A few weeks after moving to Santa Fe, David managed to muster the courage to cold call Beaumont, and guess what – he came and invited David to meet him that same day. This meeting was only the beginning of a long-term relationship. As a result, David ended up becoming Beaumont’s assistant and friend. After Newhall’s death in 1993, David served as co-executor of his estate, as he continues to do today. Based on this experience, David’s advice to this day is to “seek out those who inspire you”.

Over the decades, David has worn many hats in the world of photography. In addition to his work with Beaumont, David has produced several important works, published a number of books, inspired thousands of people as an educator, and is currently a photographer and gallery owner in Santa Fe, New Mexico, working with his wife Janet. Russek and her daughter Andra Russek (Scheinbaum & Russek).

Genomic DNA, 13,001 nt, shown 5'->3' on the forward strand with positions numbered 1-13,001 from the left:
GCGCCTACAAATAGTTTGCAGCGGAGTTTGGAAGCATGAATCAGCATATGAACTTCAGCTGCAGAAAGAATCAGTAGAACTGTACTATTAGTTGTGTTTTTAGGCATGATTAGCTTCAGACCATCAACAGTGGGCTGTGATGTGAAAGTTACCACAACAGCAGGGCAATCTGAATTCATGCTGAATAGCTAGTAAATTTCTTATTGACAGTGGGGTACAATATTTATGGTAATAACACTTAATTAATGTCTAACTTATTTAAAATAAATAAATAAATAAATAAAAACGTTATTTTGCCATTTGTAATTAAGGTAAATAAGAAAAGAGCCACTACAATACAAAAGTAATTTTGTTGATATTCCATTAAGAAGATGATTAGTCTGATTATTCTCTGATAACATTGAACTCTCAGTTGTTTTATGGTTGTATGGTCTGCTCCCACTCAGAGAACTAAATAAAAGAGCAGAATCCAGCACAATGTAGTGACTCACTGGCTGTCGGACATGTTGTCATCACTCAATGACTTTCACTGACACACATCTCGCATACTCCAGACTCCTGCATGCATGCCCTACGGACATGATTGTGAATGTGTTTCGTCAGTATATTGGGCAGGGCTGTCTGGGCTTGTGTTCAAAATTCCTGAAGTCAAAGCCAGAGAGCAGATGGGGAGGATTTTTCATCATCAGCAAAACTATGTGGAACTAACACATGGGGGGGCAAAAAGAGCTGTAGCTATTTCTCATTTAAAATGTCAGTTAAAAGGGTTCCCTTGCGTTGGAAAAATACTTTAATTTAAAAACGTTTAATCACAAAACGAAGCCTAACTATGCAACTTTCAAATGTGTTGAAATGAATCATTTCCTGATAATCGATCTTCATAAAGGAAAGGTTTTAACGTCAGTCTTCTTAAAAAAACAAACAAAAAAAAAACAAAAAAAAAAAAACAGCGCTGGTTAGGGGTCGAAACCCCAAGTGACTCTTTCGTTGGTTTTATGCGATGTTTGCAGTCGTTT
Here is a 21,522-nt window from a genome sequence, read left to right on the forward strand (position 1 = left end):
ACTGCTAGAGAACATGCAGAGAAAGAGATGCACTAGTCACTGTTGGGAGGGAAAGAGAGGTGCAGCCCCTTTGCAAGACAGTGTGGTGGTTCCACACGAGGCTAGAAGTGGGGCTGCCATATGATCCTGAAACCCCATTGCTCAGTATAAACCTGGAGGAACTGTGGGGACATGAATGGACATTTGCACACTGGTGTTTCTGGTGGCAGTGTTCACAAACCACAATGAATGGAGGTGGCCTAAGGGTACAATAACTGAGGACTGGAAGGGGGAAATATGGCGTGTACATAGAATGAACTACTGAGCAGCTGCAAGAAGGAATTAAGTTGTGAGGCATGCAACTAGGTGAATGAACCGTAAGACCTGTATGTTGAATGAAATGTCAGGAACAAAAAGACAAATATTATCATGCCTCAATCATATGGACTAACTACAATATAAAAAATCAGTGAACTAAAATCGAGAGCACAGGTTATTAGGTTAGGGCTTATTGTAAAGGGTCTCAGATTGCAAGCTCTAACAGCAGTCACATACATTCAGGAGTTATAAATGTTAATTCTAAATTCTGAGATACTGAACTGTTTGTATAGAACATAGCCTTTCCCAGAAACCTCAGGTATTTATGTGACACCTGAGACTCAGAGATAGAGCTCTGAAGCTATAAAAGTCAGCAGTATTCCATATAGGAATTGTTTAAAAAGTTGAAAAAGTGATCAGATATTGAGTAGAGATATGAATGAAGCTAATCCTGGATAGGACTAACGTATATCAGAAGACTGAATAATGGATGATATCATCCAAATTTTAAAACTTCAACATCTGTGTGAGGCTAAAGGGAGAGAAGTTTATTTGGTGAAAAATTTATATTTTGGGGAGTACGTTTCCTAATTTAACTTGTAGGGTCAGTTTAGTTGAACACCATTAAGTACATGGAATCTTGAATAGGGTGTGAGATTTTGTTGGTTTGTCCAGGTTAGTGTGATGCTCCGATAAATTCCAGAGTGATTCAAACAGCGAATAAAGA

Flashback to Spring 2020 – suddenly everyone had to adjust and stay close to home for an unknown period of time. From there, a new job was born. Scheinbaum took advantage of this period to push himself to bring his photographic practice to a new place. On March 12, 2020, David started what I consider his most personal project to date: his exploration of ENSŌ. Traditionally, the ENSŌ is a circle drawn by hand with Sumi ink on paper, in a single brushstroke expressing a moment in time. As a photographer, David chose to explore ENSŌ with light and chemistry instead of Sumi ink, returning to the origin of photography. For a year (March 12, 2020-2021), David got into the habit of spending a few hours a day, four to five days a week, in a sacred space, his dark room, illustrating the powerful form of the ENSŌ by exploring with a calligraphy brush, gelatin silver paper and chemistry, making latent brush marks (on paper). Each image is a single stroke and occurs in one breath – an inward journey.